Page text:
Our cats do go outside in the yard a bit. This was the hardest adjustment, because Peabody could not eat grass once the tube was in. The grass-induced vomiting put him at risk of coughing up the tube. Still, he wanted to go out every day and enjoy the sun, roll in the dusty driveway, rub his face in the catnip, and eat grass. As a result, I spent plenty of time just following him around the yard monitoring him to ensure he didn’t eat any grass. Sometimes I stood in the sun, for 10, 20, 30, minutes, while he just nosed around, rolled, etc. I must admit it drove me nuts sometimes, but I’d love to do it one more time with him.
As luck would have it, he did vomit the tube up in our living room just a couple weeks after having it put in. It is something that happens. We just did not give him fluids that day, & got him back to the vet the next day, and the tube was replaced.
The incision site needs to be cleaned daily. This did not prove to problematic; I just did it before or after giving the fluids, while the cat was already next to me. I kept the supplies in a little bowl, and I did it on the sofa. Peabody did not like to be carried to the bathroom counter for such things.
We did run into an unusual problem about 9 months in. We noticed some sort of black stuff –
possibly a mold – growing inside the tube. Very weird. Not sure how it ever got in there. We tried pushing a tiny syringe of coca cola thru it, but that did not work. I even bought some tiny pipe cleaners, dipped it in cola, and tried to scrub the tube interior, with no improvement. However, by doing that, I think I tugged a bit on the stitches attaching the tube to the neck, so we once again had to take him in and have that addressed. Since the tube had this mold, it had to be replaced – again – and it was stitched up again. We had no further problems with the tube. The good vets at E-Cats indicated they had never seen that before, so it’s unlikely you would run into that particular concern.
As far as giving the fluids, there are several advantages of using the tube. First, it is so much easier
Peabody's tube did not interfere with his favorite sport - extreme napping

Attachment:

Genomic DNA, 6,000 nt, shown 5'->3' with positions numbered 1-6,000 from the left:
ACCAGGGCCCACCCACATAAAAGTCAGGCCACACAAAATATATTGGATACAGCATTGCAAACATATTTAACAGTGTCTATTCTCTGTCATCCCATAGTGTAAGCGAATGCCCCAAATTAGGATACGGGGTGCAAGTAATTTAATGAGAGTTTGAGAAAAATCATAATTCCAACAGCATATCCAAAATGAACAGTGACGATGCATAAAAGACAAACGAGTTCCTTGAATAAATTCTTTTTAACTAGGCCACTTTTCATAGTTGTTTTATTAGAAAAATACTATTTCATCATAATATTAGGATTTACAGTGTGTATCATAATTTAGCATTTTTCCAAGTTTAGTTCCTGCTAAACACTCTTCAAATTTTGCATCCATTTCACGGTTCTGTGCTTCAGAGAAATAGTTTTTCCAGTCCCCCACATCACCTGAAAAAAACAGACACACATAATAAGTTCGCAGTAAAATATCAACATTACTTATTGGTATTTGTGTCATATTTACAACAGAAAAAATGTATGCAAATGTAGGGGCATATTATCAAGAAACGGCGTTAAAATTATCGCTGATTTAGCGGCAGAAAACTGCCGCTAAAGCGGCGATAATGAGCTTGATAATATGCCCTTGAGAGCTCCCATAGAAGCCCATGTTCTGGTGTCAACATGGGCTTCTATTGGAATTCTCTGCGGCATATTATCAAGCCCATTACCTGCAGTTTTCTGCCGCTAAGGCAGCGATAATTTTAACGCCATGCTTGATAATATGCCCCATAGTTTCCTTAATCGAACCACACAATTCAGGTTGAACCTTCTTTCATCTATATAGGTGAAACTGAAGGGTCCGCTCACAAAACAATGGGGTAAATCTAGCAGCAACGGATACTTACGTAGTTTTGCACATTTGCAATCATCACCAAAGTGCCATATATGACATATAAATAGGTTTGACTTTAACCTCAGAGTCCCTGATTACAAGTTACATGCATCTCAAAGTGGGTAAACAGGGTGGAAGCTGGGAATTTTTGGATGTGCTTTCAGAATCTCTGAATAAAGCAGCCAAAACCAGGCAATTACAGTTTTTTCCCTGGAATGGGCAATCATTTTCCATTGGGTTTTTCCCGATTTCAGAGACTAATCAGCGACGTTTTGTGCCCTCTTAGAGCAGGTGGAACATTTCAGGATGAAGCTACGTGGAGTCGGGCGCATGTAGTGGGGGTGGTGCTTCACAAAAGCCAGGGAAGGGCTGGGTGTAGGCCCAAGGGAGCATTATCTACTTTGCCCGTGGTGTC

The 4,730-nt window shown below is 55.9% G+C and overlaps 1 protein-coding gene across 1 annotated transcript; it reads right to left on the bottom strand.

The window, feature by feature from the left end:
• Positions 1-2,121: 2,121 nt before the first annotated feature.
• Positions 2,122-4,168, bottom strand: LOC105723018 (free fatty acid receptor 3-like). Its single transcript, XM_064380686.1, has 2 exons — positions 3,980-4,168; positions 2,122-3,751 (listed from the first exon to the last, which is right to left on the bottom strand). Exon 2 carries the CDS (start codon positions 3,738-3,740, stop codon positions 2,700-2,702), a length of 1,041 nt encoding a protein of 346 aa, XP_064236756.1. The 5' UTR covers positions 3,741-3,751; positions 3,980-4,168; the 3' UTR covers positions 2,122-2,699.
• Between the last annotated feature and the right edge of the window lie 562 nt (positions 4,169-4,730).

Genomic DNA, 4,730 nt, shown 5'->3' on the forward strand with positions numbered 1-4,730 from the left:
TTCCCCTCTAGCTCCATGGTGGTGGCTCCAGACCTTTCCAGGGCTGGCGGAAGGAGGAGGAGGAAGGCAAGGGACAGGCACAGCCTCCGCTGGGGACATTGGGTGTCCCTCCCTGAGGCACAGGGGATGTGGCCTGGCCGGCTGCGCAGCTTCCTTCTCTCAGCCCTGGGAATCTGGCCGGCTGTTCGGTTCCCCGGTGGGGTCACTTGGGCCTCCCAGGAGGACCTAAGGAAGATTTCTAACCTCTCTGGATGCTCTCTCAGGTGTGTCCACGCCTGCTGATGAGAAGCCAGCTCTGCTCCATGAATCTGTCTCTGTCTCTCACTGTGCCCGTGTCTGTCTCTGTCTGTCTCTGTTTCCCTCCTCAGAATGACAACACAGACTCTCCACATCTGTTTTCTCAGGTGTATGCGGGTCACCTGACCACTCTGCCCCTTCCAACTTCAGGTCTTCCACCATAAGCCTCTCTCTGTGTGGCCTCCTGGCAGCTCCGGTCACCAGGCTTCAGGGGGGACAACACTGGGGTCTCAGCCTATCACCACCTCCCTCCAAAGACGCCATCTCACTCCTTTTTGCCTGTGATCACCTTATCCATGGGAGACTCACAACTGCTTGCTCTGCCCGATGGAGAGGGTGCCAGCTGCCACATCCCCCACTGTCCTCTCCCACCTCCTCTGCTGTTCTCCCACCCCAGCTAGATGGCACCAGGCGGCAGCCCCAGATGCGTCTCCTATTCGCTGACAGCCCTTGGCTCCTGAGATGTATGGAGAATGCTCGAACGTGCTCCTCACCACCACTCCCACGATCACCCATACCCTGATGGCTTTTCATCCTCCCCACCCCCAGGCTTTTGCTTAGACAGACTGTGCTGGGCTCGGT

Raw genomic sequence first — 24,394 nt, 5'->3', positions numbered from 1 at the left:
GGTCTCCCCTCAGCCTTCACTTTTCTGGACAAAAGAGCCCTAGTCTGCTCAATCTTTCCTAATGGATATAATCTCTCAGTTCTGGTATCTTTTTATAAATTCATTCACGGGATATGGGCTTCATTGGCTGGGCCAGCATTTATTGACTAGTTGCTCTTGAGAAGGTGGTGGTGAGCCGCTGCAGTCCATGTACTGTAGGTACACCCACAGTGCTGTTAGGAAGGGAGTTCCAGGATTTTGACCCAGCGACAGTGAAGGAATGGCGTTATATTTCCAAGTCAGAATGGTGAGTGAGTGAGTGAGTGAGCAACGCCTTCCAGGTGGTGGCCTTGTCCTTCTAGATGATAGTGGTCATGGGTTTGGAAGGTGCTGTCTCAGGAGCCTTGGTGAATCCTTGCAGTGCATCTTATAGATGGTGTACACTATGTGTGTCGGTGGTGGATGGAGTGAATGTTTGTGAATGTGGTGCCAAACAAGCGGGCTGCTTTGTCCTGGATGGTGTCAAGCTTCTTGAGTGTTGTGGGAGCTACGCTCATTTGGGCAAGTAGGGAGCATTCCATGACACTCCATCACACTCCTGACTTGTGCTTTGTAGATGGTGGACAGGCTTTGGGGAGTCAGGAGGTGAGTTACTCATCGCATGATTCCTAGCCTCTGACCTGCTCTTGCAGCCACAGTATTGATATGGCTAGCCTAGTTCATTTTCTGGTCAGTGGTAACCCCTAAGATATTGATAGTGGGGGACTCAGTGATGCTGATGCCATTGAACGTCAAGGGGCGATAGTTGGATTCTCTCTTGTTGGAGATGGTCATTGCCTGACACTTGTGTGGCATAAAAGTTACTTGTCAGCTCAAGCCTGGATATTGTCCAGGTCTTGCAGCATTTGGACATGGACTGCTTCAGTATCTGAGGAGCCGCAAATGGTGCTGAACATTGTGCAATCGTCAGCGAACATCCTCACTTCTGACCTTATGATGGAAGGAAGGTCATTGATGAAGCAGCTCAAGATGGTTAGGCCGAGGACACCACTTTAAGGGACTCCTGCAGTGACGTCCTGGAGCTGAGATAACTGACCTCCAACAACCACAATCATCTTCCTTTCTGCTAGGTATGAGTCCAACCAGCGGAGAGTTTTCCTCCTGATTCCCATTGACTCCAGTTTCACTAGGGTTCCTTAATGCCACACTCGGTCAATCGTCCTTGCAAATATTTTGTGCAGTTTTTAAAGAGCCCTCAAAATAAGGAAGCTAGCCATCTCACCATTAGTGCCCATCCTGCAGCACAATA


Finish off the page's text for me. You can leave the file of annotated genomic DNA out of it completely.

than using bagged fluids, heating it up, filling syringes, and giving your cat several 2 oz injections. I just put warm tap water in a mug, filled a 2 oz syringe from the mug, and took the syringe and mug to the sofa. I would no sooner sit down and Peabody would hop up next to me, purring. He loved getting his water. He curled up and just purred loudly while I slowly pushed the water. I assume it felt warming, and filled his belly. He was always happy to have it. It was a very loving experience.
Another advantage of giving the fluids through a tube, is that it was easier for my husband to do participate as well. His eyesight is not the best, so filling the syringes quickly and making sure he was injecting the cat properly was difficult for him. That meant most of the work fell to me, and it was hard for him if I was out of town. With the tube, he could easily give Peabody the fluids and have some nice “sofa-time” with sweet Pea.
As Peabody occasionally got constipated, we needed to give him some Miralax every day. With
Kimba, we added it to her food, and could never be sure if she ate it, or one of the other cats. With Peabody, we just stirred the Miralax into the cup of warm water, and it went in with his fluids. Easy peasy.
The little cotton collars do need to be laundered. Peabody’s tube stuck out quite a ways, and I was always concerned about it hurting if he got in a tussle with another cat, or while scratching. I sewed a little piece of elastic to the collar so that I could tuck the tube under that, and keep it “hugging” closer to his neck.
A loving memorial to a singular cat
We now have our 3rd renal failure kitty, Lewis. Lewis was recently put on fluids just for a few days, and he improved. Eventually we know we will have to make the choice again – do we give him daily injections or the tube? A major factor will be that Lewis likes to go outside much more than Peabody, and his favorite thing is eating grass. We will have to decide if we want the convenience and ease of the tube for ourselves, or to let him continue to enjoy the yard and eat grass. We’ll have to wait and see.